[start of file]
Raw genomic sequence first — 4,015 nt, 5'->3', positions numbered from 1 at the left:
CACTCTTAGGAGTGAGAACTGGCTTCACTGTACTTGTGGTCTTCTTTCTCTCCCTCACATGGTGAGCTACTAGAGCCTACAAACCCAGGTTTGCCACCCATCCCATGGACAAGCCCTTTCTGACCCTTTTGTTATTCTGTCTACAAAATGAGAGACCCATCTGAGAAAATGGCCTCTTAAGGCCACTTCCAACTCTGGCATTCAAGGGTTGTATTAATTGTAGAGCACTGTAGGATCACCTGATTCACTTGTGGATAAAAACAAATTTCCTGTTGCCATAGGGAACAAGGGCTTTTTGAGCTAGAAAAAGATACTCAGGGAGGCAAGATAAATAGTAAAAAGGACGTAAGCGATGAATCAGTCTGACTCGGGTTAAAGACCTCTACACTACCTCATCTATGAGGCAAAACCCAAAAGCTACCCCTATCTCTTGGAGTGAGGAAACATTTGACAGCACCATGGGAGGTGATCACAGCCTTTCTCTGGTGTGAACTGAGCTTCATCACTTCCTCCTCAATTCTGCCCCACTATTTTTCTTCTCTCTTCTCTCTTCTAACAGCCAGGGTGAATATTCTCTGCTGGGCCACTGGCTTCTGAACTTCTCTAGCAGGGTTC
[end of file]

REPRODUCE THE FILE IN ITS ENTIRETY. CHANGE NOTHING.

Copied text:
Raw genomic sequence first — 4,015 nt, 5'->3', positions numbered from 1 at the left:
CACTCTTAGGAGTGAGAACTGGCTTCACTGTACTTGTGGTCTTCTTTCTCTCCCTCACATGGTGAGCTACTAGAGCCTACAAACCCAGGTTTGCCACCCATCCCATGGACAAGCCCTTTCTGACCCTTTTGTTATTCTGTCTACAAAATGAGAGACCCATCTGAGAAAATGGCCTCTTAAGGCCACTTCCAACTCTGGCATTCAAGGGTTGTATTAATTGTAGAGCACTGTAGGATCACCTGATTCACTTGTGGATAAAAACAAATTTCCTGTTGCCATAGGGAACAAGGGCTTTTTGAGCTAGAAAAAGATACTCAGGGAGGCAAGATAAATAGTAAAAAGGACGTAAGCGATGAATCAGTCTGACTCGGGTTAAAGACCTCTACACTACCTCATCTATGAGGCAAAACCCAAAAGCTACCCCTATCTCTTGGAGTGAGGAAACATTTGACAGCACCATGGGAGGTGATCACAGCCTTTCTCTGGTGTGAACTGAGCTTCATCACTTCCTCCTCAATTCTGCCCCACTATTTTTCTTCTCTCTTCTCTCTTCTAACAGCCAGGGTGAATATTCTCTGCTGGGCCACTGGCTTCTGAACTTCTCTAGCAGGGTTC